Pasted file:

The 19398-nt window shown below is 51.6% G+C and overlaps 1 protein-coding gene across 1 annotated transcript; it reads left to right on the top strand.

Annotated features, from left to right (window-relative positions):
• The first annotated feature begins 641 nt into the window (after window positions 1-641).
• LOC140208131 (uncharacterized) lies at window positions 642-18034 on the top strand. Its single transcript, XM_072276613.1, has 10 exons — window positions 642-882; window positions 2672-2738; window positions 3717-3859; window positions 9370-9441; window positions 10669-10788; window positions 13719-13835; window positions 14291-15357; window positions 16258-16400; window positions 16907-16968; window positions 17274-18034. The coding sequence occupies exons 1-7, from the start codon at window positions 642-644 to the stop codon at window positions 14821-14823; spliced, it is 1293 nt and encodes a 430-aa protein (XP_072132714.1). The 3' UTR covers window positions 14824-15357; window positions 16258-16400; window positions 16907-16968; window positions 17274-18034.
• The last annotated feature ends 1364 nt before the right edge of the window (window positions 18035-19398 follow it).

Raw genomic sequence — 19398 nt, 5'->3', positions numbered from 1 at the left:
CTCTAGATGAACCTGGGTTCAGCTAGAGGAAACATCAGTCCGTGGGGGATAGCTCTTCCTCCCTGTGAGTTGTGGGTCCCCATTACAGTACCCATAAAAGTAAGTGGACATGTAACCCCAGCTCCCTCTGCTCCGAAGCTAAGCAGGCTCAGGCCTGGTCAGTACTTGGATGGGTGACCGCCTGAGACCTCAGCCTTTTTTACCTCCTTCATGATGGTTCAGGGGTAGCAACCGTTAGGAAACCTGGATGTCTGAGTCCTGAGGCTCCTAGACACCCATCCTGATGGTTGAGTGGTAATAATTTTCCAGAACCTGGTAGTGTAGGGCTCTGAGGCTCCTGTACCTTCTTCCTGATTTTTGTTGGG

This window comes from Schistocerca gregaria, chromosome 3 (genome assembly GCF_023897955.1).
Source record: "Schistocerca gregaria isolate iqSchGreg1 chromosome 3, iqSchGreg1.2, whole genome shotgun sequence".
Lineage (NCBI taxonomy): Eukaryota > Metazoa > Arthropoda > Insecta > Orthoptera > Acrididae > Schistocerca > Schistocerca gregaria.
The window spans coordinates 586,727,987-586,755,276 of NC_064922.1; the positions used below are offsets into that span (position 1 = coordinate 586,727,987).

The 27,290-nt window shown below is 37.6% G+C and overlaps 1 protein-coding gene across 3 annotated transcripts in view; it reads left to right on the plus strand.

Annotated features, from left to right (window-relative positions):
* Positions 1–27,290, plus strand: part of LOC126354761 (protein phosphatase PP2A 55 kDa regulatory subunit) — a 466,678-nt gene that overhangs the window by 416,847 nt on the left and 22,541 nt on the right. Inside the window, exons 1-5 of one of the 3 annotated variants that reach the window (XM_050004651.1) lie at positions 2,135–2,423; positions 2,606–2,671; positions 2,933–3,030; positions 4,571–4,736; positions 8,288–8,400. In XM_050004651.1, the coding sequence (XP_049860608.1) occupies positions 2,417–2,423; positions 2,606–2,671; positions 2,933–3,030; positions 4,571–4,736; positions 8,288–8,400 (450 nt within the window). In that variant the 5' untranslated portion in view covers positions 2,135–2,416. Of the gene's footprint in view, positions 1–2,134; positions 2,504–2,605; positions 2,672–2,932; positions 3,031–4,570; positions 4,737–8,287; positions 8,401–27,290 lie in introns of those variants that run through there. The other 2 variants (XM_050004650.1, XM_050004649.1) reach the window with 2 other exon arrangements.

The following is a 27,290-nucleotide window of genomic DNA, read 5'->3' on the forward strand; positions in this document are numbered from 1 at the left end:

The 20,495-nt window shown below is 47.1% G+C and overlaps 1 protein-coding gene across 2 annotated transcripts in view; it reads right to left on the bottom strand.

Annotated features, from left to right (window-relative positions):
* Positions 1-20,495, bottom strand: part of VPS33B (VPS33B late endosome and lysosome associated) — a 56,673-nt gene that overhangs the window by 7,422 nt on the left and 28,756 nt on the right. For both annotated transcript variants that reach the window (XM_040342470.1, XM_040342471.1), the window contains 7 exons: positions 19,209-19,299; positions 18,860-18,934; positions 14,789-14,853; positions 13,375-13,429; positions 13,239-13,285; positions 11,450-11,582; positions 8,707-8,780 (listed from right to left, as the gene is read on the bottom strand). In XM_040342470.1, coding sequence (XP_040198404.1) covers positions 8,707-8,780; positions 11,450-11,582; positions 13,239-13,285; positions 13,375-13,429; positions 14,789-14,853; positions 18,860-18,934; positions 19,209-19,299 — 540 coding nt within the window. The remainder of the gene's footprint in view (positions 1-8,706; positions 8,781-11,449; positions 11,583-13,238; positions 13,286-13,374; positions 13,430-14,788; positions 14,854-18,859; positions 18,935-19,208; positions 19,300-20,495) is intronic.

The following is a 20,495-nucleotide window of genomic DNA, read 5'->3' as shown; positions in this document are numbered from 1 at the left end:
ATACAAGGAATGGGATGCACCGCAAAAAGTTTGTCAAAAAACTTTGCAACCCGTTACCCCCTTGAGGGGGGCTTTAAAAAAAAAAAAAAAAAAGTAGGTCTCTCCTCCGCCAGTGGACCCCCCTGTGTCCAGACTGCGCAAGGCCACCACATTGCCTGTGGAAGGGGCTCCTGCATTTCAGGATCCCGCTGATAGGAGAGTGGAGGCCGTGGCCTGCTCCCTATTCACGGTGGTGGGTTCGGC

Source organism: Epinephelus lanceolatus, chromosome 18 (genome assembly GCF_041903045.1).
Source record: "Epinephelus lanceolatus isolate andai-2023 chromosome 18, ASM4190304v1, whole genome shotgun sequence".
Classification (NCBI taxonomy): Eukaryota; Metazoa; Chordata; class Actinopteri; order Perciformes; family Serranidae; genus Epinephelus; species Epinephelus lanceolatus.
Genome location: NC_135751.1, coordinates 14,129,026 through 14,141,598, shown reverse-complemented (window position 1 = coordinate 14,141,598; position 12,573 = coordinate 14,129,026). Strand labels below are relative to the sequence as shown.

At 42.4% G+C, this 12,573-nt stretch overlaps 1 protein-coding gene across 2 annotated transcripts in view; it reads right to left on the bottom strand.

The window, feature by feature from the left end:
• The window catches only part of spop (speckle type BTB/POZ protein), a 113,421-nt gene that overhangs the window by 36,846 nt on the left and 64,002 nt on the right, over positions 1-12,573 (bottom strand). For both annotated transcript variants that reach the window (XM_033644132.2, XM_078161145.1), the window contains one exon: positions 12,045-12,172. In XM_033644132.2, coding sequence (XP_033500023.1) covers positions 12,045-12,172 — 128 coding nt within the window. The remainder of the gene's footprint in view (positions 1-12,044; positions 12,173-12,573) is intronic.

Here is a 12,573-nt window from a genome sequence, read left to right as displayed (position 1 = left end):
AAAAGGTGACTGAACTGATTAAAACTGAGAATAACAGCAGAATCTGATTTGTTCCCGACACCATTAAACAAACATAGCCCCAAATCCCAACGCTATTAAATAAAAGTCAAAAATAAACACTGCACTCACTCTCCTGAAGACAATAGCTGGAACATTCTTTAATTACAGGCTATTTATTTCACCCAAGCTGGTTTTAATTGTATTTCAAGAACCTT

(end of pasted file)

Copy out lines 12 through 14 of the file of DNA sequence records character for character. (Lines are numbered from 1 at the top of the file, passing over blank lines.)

The 27,290-nt window shown below is 37.6% G+C and overlaps 1 protein-coding gene across 3 annotated transcripts in view; it reads left to right on the plus strand.

Annotated features, from left to right (window-relative positions):
* Positions 1–27,290, plus strand: part of LOC126354761 (protein phosphatase PP2A 55 kDa regulatory subunit) — a 466,678-nt gene that overhangs the window by 416,847 nt on the left and 22,541 nt on the right. Inside the window, exons 1-5 of one of the 3 annotated variants that reach the window (XM_050004651.1) lie at positions 2,135–2,423; positions 2,606–2,671; positions 2,933–3,030; positions 4,571–4,736; positions 8,288–8,400. In XM_050004651.1, the coding sequence (XP_049860608.1) occupies positions 2,417–2,423; positions 2,606–2,671; positions 2,933–3,030; positions 4,571–4,736; positions 8,288–8,400 (450 nt within the window). In that variant the 5' untranslated portion in view covers positions 2,135–2,416. Of the gene's footprint in view, positions 1–2,134; positions 2,504–2,605; positions 2,672–2,932; positions 3,031–4,570; positions 4,737–8,287; positions 8,401–27,290 lie in introns of those variants that run through there. The other 2 variants (XM_050004650.1, XM_050004649.1) reach the window with 2 other exon arrangements.